Rock cycle song • Magma rises to form igneous rock • It breaks down by weathering and erosion • It washes away by wind and water, it washes away by wind and water • It compacts and cements, it compacts and cements • To form sedimentary rock, to form sedimentary rock • It goes under heat and pressure, heat and pressure • To form metamorphic rock, to form metamorphic rock
Foliated vs. Nonfoliated metamorphic rock • Foliated-can see layers • Nonfoliated-cannot see layers
Intrusive vs. Extrusive • Intrusive igneous rock have larger crystals than extrusive rock because it takes more time to cool inside the Earth thus allowing crystals more time to “grow”
Weathering song • "Wea-ther-ing! (pause) Ero-sion! (pause) De-po-si-tion!" repeatedly. For weathering, students will stick out three fingers on each hand to form W's. Rhythmically, they will slam their W's together to represent the breaking of rocks. During the erosion portion of the chant, instruct students to move their hands in a sideways wave motion, similar to a hula dancer. If your classroom has enough room, allow students to slide sideways to model the movement of erosion. Finally, when students chant "De-po-si-tion," they should make a downward motion with their hands and kneel to the ground, showing how particles eventually deposit or stop.
Deposition • Dropping off of particles • Occurs where water moving slowest • Erosion occurs where water moving fastest
DepositionMost erosion at points ____ and ____.Most deposition at points ____ and ____.
DepositionMost erosion at points _B___ and __C__.Most deposition at points __A__ and __D__.
Classifying rocks http://geology.com/rocks/
Rock #1 obsidian Obsidian is lava that has cooled without forming crystals, giving it a glassy texture. See more obsidian photos and learn more about obsidian in the obsidian picture gallery. For photos of related rocks, see the extrusive volcanic rocks gallery. Fossils
Rock #2 granite Granite is a coarse-grained, light colored, intrusive igneous rock that contains mainly quartz and feldspar minerals. The specimen above is about two inches (five centimeters) across.
Rock #3 basalt Basalt is a fine-grained, dark-colored extrusive igneous rock composed mainly of plagioclase and pyroxene. The specimen shown is about two inches (five centimeters) across.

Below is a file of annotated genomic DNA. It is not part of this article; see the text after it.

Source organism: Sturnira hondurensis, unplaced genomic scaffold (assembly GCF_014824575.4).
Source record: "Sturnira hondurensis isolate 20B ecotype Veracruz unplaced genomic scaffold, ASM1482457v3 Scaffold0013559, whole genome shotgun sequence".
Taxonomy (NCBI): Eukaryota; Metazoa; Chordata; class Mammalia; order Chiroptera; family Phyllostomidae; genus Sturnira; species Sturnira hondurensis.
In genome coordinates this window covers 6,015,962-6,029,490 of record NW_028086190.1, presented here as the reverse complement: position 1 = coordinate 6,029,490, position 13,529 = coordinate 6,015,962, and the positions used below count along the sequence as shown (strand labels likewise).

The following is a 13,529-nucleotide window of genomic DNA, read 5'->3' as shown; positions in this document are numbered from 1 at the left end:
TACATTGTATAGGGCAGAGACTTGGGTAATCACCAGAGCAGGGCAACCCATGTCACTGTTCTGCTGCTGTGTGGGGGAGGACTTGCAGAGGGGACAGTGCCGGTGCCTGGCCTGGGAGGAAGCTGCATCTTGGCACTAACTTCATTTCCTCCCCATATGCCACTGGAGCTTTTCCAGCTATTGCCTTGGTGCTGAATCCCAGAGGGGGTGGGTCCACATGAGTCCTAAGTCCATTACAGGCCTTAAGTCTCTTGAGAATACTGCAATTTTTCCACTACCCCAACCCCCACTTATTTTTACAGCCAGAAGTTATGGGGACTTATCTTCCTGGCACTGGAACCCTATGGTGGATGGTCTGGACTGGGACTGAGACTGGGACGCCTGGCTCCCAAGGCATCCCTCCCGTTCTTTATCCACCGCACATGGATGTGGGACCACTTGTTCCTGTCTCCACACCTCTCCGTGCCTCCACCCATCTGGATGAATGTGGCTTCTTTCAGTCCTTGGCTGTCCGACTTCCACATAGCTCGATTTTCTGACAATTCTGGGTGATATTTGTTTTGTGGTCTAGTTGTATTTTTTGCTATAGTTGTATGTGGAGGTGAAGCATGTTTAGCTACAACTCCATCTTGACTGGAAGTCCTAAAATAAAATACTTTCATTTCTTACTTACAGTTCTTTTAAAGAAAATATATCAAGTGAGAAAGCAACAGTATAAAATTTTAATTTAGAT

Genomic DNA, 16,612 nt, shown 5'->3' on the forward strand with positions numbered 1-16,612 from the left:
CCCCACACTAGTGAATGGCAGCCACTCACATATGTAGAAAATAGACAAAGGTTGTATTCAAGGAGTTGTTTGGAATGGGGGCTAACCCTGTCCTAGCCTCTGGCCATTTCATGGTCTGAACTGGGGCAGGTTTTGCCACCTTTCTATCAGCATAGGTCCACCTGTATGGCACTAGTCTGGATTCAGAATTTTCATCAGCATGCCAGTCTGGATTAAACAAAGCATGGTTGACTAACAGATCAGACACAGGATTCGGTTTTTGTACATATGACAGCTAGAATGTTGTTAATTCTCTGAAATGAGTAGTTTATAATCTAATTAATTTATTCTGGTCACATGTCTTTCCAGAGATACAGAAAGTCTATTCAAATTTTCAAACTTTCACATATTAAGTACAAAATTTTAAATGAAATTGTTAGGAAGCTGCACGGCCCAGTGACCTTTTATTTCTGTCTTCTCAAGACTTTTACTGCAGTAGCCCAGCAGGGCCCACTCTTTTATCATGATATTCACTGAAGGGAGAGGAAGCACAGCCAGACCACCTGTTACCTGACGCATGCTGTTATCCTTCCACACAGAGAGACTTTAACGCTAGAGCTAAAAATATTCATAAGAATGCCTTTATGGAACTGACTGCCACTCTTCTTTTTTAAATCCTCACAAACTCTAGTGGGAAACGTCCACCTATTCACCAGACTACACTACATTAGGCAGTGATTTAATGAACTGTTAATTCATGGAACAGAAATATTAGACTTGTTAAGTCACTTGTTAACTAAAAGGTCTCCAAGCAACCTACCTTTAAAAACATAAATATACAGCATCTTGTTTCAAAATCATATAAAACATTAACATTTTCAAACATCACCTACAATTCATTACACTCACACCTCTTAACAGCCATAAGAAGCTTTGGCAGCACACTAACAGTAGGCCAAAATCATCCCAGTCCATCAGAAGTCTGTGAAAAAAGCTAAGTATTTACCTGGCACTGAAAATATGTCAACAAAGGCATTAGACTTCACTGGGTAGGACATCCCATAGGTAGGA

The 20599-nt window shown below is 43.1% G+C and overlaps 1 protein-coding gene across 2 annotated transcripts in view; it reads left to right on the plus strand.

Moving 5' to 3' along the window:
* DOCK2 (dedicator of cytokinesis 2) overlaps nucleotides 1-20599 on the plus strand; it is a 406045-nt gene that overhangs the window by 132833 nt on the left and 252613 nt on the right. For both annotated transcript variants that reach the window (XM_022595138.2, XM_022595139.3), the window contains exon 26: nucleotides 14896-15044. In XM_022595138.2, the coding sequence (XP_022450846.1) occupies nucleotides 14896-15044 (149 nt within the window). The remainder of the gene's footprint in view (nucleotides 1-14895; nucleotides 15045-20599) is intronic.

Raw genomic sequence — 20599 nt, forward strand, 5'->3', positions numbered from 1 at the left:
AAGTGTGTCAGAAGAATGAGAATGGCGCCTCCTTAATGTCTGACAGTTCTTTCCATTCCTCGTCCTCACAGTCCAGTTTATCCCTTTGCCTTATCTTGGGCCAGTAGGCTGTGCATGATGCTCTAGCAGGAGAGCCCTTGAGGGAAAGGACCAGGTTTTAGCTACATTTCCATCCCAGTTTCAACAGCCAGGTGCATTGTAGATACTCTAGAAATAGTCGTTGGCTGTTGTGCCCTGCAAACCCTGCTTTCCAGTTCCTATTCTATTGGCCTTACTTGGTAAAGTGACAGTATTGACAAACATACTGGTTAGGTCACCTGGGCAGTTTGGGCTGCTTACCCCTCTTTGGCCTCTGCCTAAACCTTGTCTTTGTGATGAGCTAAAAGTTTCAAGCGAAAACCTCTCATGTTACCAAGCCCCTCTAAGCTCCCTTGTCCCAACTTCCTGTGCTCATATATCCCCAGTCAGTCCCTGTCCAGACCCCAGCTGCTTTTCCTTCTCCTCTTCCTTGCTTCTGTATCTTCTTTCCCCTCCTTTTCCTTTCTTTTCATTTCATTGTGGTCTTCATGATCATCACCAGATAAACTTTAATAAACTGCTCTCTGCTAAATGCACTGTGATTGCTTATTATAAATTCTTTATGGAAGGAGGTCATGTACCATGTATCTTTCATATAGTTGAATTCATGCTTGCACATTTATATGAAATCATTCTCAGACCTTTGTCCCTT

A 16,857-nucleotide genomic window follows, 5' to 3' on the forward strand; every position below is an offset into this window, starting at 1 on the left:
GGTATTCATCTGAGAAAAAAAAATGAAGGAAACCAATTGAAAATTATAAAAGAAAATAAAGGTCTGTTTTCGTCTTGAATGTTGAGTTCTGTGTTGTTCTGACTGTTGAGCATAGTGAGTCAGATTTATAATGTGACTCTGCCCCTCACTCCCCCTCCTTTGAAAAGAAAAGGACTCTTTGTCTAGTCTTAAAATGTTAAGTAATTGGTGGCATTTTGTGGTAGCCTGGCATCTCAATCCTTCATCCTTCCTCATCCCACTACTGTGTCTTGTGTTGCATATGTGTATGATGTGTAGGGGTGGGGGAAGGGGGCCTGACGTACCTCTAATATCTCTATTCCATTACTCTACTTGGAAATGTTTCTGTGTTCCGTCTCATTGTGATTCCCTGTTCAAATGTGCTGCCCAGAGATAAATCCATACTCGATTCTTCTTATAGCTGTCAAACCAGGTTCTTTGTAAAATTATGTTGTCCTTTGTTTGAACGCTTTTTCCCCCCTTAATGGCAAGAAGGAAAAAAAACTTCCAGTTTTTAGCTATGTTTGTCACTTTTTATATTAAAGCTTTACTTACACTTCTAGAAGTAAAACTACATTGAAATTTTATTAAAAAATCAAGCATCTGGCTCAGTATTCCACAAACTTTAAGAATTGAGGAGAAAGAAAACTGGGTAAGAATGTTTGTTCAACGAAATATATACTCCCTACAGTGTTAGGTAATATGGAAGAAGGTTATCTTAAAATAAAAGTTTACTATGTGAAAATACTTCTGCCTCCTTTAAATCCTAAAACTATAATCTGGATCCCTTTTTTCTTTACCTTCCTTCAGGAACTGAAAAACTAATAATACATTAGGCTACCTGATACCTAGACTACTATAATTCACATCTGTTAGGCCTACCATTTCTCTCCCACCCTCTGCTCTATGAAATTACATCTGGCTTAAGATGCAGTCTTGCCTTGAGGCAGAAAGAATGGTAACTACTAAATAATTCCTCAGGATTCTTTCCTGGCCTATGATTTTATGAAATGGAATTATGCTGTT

Rock #4 Scoria • Scoria is a dark-colored, vesicular, extrusive igneous rock. The vesicles are a result of trapped gas within the melt at the time of solidification. It often forms as a frothy crust on the top of a lava flow or as material ejected from a volcanic vent and solidifying while airborne. The specimen shown above is about two inches (five centimeters) across.
Rock #5 rhyolite • Rhyolite is a light-colored, fine-grained, extrusive igneous rock that typically contains quartz and feldspar minerals. The specimen shown above is about two inches (five centimeters) across.
Rock #6 shale sedimentary rock that easily breaks off in layers
Rock # 8 Sandstone Sandstone is a clastic sedimentary rock made up mainly of sand-size (1/16 to 2 millimeter diameter) weathering debris. Environments where large amounts of sand can accumulate include beaches, deserts, flood plains and deltas.
Rock #9 Conglomerate Conglomerate is a clastic sedimentary rock that contains large (greater than two millimeters in diameter) rounded clasts. The space between the clasts is generally filled with smaller particles and/or a chemical cement that binds the rock together.
Rock #10 Limestone Limestone is a sedimentary rock composed primarily of calcium carbonate (CaCO3) in the form of the mineral calcite. It most commonly forms in clear, warm, shallow marine waters. It is usually an organic sedimentary rock that forms from the accumulation of shell, coral, algal and fecal debris. It can also be a chemical sedimentary rock formed by the precipitation of calcium carbonate from lake or ocean water.
Rock #11 slate • Slate is a foliated metamorphic rock that is formed through the metamorphism of shale. It is a low grade metamorphic rock that splits into thin pieces.
Rock #12 marble Marble is a non-foliated metamorphic rock that is produced from the metamorphism of limestone. It is composed primarily of calcium carbonate.
Rock #13 quartzite • Quartzite is a non-foliated metamorphic rock that is produced by the metamorphism of sandstone. It is composed primarily of quartz.
Rock #14 gneiss Gneiss is foliated metamorphic rock that has a banded appearance and is made up of granular mineral grains. It typically contains abundant quartz or feldspar minerals.
Rock #15 schist Schist is metamorphic rock with well developed foliation. It often contains significant amounts of mica which allow the rock to split into thin pieces. It is a rock of intermediate metamorphic grade between phyllite and gneiss
Rock #16 • Limestone
Rock #17 • Coal
Rock #18 • Sandstone